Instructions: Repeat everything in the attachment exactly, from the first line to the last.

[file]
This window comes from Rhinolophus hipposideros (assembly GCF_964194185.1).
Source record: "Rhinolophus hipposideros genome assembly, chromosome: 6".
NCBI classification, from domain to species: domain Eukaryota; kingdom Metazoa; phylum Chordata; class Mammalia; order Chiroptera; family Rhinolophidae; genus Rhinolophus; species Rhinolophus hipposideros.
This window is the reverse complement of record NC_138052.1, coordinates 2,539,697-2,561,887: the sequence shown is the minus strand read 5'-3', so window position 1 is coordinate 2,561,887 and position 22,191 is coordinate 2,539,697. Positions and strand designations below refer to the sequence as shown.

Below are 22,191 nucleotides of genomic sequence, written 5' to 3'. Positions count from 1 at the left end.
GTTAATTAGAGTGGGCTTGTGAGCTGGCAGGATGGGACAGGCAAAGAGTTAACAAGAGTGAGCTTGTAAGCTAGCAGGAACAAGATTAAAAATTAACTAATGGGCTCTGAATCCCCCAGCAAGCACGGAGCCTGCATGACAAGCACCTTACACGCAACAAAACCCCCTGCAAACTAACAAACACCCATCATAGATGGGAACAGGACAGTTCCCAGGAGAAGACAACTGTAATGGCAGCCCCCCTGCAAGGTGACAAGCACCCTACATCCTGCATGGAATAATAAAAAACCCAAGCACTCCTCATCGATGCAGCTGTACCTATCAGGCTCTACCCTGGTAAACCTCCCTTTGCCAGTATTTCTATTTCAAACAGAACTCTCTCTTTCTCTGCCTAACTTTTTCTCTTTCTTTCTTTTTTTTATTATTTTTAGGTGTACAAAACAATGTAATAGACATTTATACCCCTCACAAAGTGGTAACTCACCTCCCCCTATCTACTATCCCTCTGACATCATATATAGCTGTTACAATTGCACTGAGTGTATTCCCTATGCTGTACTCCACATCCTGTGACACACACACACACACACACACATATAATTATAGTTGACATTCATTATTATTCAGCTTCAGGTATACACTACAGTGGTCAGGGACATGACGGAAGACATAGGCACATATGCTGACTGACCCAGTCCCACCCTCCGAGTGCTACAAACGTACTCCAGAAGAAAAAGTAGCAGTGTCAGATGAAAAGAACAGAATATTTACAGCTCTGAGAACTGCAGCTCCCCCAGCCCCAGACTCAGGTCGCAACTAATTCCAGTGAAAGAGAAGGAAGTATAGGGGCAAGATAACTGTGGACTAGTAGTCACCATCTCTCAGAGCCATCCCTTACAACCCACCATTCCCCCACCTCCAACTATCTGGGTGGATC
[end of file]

This window comes from Rhinolophus hipposideros (assembly GCF_964194185.1).
Source record: "Rhinolophus hipposideros genome assembly, chromosome: 6".
NCBI classification, from domain to species: domain Eukaryota; kingdom Metazoa; phylum Chordata; class Mammalia; order Chiroptera; family Rhinolophidae; genus Rhinolophus; species Rhinolophus hipposideros.
This window is the reverse complement of record NC_138052.1, coordinates 2,539,697-2,561,887: the sequence shown is the minus strand read 5'-3', so window position 1 is coordinate 2,561,887 and position 22,191 is coordinate 2,539,697. Positions and strand designations below refer to the sequence as shown.

Below are 22,191 nucleotides of genomic sequence, written 5' to 3'. Positions count from 1 at the left end.
GTTAATTAGAGTGGGCTTGTGAGCTGGCAGGATGGGACAGGCAAAGAGTTAACAAGAGTGAGCTTGTAAGCTAGCAGGAACAAGATTAAAAATTAACTAATGGGCTCTGAATCCCCCAGCAAGCACGGAGCCTGCATGACAAGCACCTTACACGCAACAAAACCCCCTGCAAACTAACAAACACCCATCATAGATGGGAACAGGACAGTTCCCAGGAGAAGACAACTGTAATGGCAGCCCCCCTGCAAGGTGACAAGCACCCTACATCCTGCATGGAATAATAAAAAACCCAAGCACTCCTCATCGATGCAGCTGTACCTATCAGGCTCTACCCTGGTAAACCTCCCTTTGCCAGTATTTCTATTTCAAACAGAACTCTCTCTTTCTCTGCCTAACTTTTTCTCTTTCTTTCTTTTTTTTATTATTTTTAGGTGTACAAAACAATGTAATAGACATTTATACCCCTCACAAAGTGGTAACTCACCTCCCCCTATCTACTATCCCTCTGACATCATATATAGCTGTTACAATTGCACTGAGTGTATTCCCTATGCTGTACTCCACATCCTGTGACACACACACACACACACACACATATAATTATAGTTGACATTCATTATTATTCAGCTTCAGGTATACACTACAGTGGTCAGGGACATGACGGAAGACATAGGCACATATGCTGACTGACCCAGTCCCACCCTCCGAGTGCTACAAACGTACTCCAGAAGAAAAAGTAGCAGTGTCAGATGAAAAGAACAGAATATTTACAGCTCTGAGAACTGCAGCTCCCCCAGCCCCAGACTCAGGTCGCAACTAATTCCAGTGAAAGAGAAGGAAGTATAGGGGCAAGATAACTGTGGACTAGTAGTCACCATCTCTCAGAGCCATCCCTTACAACCCACCATTCCCCCACCTCCAACTATCTGGGTGGATC